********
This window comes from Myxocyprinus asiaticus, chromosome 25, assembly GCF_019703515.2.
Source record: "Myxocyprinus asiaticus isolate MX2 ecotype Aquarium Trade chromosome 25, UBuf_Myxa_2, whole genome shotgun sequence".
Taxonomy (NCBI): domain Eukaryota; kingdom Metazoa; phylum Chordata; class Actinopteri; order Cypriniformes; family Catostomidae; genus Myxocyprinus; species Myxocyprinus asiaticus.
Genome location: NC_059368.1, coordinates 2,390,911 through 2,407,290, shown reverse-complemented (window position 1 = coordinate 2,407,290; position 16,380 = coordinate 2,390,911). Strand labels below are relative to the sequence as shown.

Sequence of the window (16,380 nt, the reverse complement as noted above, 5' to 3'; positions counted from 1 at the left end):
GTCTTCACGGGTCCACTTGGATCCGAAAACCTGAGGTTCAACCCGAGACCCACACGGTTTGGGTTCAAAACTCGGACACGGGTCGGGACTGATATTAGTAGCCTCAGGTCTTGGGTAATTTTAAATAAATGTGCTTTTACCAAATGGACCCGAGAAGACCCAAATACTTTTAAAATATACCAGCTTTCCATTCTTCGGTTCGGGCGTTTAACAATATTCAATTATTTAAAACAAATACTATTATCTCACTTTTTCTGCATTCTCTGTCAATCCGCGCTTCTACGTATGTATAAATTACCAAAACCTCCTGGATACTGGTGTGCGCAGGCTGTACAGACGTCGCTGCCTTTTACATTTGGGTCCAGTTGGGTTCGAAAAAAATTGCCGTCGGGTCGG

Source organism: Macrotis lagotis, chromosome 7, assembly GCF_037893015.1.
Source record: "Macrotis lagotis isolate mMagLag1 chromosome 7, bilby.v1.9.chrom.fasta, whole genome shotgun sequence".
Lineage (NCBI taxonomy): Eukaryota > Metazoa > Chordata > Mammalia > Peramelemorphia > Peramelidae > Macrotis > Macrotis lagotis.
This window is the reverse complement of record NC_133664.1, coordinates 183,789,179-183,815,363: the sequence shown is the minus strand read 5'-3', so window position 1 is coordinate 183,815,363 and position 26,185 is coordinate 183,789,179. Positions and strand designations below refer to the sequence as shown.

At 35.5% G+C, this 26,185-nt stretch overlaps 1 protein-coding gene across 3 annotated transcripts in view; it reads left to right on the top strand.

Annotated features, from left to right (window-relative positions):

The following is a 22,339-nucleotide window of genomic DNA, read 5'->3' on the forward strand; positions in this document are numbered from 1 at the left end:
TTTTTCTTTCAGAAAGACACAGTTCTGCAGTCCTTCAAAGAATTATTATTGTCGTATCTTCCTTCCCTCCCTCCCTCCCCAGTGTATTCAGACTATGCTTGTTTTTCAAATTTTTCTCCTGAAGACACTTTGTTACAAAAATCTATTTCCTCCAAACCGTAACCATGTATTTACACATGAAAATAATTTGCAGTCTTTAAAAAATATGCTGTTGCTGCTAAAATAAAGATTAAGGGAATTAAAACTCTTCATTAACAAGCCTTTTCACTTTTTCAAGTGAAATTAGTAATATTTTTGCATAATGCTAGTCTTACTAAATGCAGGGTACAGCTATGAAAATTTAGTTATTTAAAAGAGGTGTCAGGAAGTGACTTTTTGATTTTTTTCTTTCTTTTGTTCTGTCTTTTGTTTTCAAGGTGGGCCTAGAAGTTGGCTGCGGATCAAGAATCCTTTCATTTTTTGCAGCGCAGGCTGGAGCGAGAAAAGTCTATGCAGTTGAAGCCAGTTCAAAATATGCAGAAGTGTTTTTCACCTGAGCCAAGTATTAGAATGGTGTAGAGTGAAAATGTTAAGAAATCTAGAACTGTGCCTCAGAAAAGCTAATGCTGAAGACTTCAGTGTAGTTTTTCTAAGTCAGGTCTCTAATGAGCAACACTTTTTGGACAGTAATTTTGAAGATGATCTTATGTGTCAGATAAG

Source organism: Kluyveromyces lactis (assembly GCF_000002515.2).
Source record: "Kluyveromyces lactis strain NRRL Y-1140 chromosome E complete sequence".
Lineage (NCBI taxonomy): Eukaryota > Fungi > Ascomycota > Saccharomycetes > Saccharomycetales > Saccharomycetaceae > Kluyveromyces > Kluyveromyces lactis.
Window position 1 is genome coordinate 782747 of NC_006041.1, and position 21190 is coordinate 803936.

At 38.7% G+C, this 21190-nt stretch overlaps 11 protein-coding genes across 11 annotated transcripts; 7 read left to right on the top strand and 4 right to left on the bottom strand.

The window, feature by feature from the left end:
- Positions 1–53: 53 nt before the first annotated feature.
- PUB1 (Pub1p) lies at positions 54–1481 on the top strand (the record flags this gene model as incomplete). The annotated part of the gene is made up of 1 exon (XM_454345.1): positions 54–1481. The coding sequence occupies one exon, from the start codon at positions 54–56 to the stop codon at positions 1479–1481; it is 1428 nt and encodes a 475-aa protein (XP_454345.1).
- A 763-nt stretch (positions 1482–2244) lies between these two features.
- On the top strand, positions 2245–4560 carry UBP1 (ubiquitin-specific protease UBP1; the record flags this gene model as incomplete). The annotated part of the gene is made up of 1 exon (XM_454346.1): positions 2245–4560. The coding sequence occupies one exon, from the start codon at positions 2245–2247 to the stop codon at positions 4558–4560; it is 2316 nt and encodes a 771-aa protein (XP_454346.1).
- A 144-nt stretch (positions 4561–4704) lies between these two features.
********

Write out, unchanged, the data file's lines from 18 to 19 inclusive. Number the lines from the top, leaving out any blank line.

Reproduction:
Window position 1 is genome coordinate 782747 of NC_006041.1, and position 21190 is coordinate 803936.

At 38.7% G+C, this 21190-nt stretch overlaps 11 protein-coding genes across 11 annotated transcripts; 7 read left to right on the top strand and 4 right to left on the bottom strand.